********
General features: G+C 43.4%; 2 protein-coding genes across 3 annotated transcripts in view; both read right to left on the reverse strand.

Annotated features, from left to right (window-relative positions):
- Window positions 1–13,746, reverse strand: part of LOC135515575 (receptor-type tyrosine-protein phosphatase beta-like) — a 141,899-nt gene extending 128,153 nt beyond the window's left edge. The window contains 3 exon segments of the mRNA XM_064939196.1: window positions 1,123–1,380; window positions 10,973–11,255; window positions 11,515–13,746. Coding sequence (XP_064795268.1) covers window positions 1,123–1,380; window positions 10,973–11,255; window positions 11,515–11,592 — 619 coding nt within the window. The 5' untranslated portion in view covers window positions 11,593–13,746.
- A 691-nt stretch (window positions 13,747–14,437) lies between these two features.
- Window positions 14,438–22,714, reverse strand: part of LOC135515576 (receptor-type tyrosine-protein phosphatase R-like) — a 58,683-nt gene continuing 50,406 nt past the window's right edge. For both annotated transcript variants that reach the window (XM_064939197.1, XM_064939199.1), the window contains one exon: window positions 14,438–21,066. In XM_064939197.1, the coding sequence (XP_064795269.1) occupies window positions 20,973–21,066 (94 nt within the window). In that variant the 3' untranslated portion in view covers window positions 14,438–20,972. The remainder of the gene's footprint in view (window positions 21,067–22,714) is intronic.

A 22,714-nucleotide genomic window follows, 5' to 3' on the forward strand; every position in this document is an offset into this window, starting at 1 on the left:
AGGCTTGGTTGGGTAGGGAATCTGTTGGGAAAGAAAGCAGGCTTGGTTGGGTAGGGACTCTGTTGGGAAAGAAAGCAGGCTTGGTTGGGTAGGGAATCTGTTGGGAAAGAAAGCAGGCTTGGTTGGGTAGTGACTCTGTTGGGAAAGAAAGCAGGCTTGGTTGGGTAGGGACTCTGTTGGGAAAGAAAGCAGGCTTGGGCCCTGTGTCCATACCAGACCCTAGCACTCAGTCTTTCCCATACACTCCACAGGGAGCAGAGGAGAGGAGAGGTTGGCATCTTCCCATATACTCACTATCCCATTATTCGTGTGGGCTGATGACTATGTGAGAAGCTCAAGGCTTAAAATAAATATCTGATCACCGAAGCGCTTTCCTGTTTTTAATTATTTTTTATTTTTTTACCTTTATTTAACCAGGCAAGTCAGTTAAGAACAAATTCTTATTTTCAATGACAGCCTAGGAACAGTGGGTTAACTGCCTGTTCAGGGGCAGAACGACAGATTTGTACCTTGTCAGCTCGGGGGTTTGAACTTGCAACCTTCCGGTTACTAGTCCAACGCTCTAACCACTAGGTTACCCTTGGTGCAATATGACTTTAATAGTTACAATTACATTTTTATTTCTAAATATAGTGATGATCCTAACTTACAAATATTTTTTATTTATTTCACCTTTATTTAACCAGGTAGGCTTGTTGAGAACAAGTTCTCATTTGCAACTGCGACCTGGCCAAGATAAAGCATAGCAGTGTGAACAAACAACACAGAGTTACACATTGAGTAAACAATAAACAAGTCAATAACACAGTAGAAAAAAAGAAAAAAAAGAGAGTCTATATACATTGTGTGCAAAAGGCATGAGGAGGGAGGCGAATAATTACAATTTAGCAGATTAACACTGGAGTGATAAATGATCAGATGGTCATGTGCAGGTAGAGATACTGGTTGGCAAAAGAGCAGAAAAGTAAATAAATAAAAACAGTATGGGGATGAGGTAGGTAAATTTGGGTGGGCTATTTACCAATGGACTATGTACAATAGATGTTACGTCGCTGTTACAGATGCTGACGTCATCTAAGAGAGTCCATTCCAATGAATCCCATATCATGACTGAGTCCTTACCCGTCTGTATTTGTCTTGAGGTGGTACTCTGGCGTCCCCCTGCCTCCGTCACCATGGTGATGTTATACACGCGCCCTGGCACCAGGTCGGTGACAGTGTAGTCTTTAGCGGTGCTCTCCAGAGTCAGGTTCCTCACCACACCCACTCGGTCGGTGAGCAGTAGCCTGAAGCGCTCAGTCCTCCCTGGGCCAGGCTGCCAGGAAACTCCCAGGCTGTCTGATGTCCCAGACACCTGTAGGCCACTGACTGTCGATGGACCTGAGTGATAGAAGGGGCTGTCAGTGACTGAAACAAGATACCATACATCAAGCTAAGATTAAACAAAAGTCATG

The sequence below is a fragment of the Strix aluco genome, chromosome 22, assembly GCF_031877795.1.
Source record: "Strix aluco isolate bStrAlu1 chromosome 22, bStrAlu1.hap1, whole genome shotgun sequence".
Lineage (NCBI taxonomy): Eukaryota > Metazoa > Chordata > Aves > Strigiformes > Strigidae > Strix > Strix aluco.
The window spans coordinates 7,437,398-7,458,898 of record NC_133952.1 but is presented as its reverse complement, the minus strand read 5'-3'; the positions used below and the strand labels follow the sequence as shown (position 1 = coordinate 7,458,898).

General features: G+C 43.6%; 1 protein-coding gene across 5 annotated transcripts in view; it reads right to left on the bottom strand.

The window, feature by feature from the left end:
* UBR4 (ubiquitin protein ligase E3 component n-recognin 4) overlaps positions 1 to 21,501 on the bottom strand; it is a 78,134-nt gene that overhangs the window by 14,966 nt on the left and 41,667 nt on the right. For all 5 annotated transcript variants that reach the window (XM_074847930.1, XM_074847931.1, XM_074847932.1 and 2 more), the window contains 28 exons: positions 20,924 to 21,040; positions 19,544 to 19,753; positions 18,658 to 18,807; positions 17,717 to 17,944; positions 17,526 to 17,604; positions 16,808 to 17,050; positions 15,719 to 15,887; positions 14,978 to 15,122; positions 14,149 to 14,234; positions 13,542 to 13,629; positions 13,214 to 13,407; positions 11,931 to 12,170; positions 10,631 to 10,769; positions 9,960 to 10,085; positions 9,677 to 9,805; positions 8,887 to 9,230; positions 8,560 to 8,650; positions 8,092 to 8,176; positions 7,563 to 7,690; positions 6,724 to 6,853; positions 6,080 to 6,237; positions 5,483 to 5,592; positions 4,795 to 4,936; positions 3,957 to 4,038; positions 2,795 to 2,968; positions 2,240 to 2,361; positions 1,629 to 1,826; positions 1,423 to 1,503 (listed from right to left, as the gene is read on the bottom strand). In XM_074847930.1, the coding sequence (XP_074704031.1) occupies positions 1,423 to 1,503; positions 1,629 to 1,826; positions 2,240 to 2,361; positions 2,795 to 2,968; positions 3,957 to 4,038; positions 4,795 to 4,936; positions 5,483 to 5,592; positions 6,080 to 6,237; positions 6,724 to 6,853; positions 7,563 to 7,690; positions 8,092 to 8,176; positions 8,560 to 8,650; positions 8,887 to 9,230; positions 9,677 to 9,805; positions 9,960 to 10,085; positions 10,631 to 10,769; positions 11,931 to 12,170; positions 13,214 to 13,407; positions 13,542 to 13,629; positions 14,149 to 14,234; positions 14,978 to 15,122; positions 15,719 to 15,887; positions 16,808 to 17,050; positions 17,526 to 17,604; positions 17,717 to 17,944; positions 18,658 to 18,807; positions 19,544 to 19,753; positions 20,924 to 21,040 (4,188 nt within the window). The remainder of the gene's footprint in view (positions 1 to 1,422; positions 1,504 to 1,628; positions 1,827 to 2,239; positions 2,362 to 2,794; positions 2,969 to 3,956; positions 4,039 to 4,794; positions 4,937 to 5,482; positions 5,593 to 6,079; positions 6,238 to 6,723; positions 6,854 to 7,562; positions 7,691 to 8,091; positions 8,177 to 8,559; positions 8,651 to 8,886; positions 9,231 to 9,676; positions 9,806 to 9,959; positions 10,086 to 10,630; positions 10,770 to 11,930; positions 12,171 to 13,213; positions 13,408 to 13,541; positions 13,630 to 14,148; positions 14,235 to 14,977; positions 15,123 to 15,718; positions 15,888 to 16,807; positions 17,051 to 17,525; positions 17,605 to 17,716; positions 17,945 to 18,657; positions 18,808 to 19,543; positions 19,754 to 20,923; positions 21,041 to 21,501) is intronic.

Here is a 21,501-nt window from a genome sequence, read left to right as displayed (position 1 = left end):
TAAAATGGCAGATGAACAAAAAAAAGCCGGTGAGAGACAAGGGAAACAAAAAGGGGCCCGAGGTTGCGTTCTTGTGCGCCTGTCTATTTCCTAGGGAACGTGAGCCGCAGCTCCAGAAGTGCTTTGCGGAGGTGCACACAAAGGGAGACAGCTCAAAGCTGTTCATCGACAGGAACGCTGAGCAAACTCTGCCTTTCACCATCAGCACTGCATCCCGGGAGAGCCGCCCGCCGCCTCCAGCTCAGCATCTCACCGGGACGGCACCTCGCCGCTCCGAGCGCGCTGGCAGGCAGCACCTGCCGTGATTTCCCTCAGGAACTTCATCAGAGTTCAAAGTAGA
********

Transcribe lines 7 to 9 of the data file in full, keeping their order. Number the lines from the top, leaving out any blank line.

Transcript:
AGGCTTGGTTGGGTAGGGAATCTGTTGGGAAAGAAAGCAGGCTTGGTTGGGTAGGGACTCTGTTGGGAAAGAAAGCAGGCTTGGTTGGGTAGGGAATCTGTTGGGAAAGAAAGCAGGCTTGGTTGGGTAGTGACTCTGTTGGGAAAGAAAGCAGGCTTGGTTGGGTAGGGACTCTGTTGGGAAAGAAAGCAGGCTTGGGCCCTGTGTCCATACCAGACCCTAGCACTCAGTCTTTCCCATACACTCCACAGGGAGCAGAGGAGAGGAGAGGTTGGCATCTTCCCATATACTCACTATCCCATTATTCGTGTGGGCTGATGACTATGTGAGAAGCTCAAGGCTTAAAATAAATATCTGATCACCGAAGCGCTTTCCTGTTTTTAATTATTTTTTATTTTTTTACCTTTATTTAACCAGGCAAGTCAGTTAAGAACAAATTCTTATTTTCAATGACAGCCTAGGAACAGTGGGTTAACTGCCTGTTCAGGGGCAGAACGACAGATTTGTACCTTGTCAGCTCGGGGGTTTGAACTTGCAACCTTCCGGTTACTAGTCCAACGCTCTAACCACTAGGTTACCCTTGGTGCAATATGACTTTAATAGTTACAATTACATTTTTATTTCTAAATATAGTGATGATCCTAACTTACAAATATTTTTTATTTATTTCACCTTTATTTAACCAGGTAGGCTTGTTGAGAACAAGTTCTCATTTGCAACTGCGACCTGGCCAAGATAAAGCATAGCAGTGTGAACAAACAACACAGAGTTACACATTGAGTAAACAATAAACAAGTCAATAACACAGTAGAAAAAAAGAAAAAAAAGAGAGTCTATATACATTGTGTGCAAAAGGCATGAGGAGGGAGGCGAATAATTACAATTTAGCAGATTAACACTGGAGTGATAAATGATCAGATGGTCATGTGCAGGTAGAGATACTGGTTGGCAAAAGAGCAGAAAAGTAAATAAATAAAAACAGTATGGGGATGAGGTAGGTAAATTTGGGTGGGCTATTTACCAATGGACTATGTACAATAGATGTTACGTCGCTGTTACAGATGCTGACGTCATCTAAGAGAGTCCATTCCAATGAATCCCATATCATGACTGAGTCCTTACCCGTCTGTATTTGTCTTGAGGTGGTACTCTGGCGTCCCCCTGCCTCCGTCACCATGGTGATGTTATACACGCGCCCTGGCACCAGGTCGGTGACAGTGTAGTCTTTAGCGGTGCTCTCCAGAGTCAGGTTCCTCACCACACCCACTCGGTCGGTGAGCAGTAGCCTGAAGCGCTCAGTCCTCCCTGGGCCAGGCTGCCAGGAAACTCCCAGGCTGTCTGATGTCCCAGACACCTGTAGGCCACTGACTGTCGATGGACCTGAGTGATAGAAGGGGCTGTCAGTGACTGAAACAAGATACCATACATCAAGCTAAGATTAAACAAAAGTCATG

The sequence below is a fragment of the Strix aluco genome, chromosome 22, assembly GCF_031877795.1.
Source record: "Strix aluco isolate bStrAlu1 chromosome 22, bStrAlu1.hap1, whole genome shotgun sequence".